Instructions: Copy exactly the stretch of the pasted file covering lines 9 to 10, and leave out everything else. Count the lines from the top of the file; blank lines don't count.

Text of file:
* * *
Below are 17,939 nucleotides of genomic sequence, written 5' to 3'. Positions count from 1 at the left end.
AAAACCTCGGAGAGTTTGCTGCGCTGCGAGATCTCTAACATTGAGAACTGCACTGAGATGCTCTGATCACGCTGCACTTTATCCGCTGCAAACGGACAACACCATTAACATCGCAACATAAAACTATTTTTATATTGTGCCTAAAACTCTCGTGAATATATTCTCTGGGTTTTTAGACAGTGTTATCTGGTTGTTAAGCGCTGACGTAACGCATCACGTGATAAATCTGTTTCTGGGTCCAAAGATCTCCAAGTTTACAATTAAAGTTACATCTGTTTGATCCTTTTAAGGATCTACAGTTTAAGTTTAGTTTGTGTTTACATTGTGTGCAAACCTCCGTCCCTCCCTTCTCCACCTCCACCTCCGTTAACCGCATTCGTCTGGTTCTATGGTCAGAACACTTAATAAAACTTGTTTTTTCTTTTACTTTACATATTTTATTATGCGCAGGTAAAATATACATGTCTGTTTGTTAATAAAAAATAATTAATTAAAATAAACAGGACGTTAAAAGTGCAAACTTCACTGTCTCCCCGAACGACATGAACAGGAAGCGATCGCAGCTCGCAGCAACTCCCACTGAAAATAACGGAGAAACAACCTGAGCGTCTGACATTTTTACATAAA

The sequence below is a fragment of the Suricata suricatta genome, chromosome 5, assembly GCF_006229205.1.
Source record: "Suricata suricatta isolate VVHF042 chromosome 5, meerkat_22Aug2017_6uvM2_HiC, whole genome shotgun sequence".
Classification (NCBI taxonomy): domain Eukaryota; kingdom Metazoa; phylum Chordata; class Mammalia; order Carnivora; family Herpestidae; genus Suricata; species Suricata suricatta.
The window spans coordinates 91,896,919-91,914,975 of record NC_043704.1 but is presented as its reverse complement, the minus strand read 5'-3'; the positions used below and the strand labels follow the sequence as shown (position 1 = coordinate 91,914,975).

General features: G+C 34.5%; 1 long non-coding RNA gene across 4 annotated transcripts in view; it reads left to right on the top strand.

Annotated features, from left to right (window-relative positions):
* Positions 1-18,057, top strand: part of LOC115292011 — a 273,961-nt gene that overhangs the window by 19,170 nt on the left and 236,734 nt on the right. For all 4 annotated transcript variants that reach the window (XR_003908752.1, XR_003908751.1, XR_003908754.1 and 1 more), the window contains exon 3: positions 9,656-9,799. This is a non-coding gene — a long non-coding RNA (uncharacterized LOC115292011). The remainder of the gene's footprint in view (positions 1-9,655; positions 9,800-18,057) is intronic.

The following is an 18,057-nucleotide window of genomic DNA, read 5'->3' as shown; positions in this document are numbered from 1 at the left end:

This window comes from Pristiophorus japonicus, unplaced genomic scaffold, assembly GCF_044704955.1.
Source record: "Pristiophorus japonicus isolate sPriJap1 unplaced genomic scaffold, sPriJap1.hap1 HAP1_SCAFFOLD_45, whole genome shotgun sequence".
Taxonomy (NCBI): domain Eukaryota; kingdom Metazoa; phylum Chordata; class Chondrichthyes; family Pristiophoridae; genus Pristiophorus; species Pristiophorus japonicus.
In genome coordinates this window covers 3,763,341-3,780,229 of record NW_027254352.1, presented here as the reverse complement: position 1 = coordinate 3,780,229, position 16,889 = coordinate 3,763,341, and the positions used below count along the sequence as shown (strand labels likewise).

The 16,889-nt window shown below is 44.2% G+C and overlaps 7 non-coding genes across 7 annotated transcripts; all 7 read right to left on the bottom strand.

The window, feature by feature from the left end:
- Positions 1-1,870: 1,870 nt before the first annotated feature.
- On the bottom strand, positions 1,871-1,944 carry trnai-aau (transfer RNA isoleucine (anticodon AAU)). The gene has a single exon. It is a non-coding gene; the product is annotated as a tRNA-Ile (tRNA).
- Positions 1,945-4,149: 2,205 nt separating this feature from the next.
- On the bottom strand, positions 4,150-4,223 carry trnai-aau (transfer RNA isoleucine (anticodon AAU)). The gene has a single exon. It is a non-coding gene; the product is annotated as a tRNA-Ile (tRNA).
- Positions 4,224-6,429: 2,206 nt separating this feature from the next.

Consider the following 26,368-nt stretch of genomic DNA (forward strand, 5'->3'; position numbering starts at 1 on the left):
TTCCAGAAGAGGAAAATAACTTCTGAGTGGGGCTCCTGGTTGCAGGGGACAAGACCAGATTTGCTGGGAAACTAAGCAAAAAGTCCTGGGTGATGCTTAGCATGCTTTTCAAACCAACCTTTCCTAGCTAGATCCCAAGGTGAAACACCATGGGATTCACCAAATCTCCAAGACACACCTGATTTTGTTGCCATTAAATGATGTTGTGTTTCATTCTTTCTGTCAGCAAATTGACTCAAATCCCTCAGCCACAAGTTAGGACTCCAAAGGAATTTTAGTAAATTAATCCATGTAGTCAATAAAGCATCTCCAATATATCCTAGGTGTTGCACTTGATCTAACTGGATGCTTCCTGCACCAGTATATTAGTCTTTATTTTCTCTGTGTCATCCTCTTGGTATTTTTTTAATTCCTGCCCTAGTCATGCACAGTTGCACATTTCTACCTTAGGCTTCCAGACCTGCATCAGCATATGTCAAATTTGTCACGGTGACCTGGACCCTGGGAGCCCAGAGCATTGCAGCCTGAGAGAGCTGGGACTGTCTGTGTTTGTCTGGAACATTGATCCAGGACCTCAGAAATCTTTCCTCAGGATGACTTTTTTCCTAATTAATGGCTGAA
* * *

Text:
* Positions 1-18,057, top strand: part of LOC115292011 — a 273,961-nt gene that overhangs the window by 19,170 nt on the left and 236,734 nt on the right. For all 4 annotated transcript variants that reach the window (XR_003908752.1, XR_003908751.1, XR_003908754.1 and 1 more), the window contains exon 3: positions 9,656-9,799. This is a non-coding gene — a long non-coding RNA (uncharacterized LOC115292011). The remainder of the gene's footprint in view (positions 1-9,655; positions 9,800-18,057) is intronic.

The following is an 18,057-nucleotide window of genomic DNA, read 5'->3' as shown; positions in this document are numbered from 1 at the left end: